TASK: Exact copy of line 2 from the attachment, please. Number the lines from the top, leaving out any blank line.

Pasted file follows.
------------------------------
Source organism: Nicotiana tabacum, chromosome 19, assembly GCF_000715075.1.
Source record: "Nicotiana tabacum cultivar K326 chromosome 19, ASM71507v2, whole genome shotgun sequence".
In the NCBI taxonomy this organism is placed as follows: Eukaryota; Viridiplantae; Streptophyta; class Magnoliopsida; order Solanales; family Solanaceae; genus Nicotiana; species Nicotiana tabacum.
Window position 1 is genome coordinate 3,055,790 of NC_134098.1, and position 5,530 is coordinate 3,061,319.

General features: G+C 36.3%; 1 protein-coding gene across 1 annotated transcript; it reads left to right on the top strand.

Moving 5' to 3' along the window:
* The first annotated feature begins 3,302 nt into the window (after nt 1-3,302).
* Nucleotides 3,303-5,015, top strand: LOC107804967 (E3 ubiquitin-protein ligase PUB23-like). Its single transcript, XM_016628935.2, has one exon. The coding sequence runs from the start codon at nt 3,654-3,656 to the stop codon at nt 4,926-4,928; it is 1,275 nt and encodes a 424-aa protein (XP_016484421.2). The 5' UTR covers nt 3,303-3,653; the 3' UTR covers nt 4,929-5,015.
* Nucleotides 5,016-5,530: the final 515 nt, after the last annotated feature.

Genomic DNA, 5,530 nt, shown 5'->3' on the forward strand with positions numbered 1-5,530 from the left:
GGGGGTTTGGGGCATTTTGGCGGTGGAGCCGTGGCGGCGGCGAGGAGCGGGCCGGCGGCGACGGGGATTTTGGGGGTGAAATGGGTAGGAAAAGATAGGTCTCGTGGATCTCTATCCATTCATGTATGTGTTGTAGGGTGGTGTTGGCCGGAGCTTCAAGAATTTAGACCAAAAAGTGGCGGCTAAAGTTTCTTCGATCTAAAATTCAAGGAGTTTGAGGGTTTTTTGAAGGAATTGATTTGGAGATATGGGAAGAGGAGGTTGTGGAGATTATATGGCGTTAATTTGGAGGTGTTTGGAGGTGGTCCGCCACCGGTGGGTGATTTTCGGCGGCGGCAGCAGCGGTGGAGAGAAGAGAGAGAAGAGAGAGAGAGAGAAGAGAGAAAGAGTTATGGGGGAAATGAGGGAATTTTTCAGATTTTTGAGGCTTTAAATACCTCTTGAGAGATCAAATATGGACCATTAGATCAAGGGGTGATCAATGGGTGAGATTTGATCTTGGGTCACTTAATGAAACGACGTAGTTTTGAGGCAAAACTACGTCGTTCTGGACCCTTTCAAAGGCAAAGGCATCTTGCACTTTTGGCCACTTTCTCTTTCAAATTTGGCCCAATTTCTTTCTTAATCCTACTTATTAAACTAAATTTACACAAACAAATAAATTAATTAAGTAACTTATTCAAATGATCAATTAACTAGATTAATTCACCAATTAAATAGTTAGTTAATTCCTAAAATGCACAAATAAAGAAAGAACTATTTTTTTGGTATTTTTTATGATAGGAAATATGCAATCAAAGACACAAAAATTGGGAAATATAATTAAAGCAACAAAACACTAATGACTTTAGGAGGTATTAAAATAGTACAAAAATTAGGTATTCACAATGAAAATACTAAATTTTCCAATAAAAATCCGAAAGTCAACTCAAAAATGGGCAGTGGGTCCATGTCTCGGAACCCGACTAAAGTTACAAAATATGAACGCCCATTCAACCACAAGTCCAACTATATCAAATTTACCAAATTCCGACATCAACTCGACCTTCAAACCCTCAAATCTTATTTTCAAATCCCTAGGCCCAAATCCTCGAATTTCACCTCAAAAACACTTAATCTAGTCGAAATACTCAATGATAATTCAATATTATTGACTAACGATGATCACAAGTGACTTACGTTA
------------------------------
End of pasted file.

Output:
Source record: "Nicotiana tabacum cultivar K326 chromosome 19, ASM71507v2, whole genome shotgun sequence".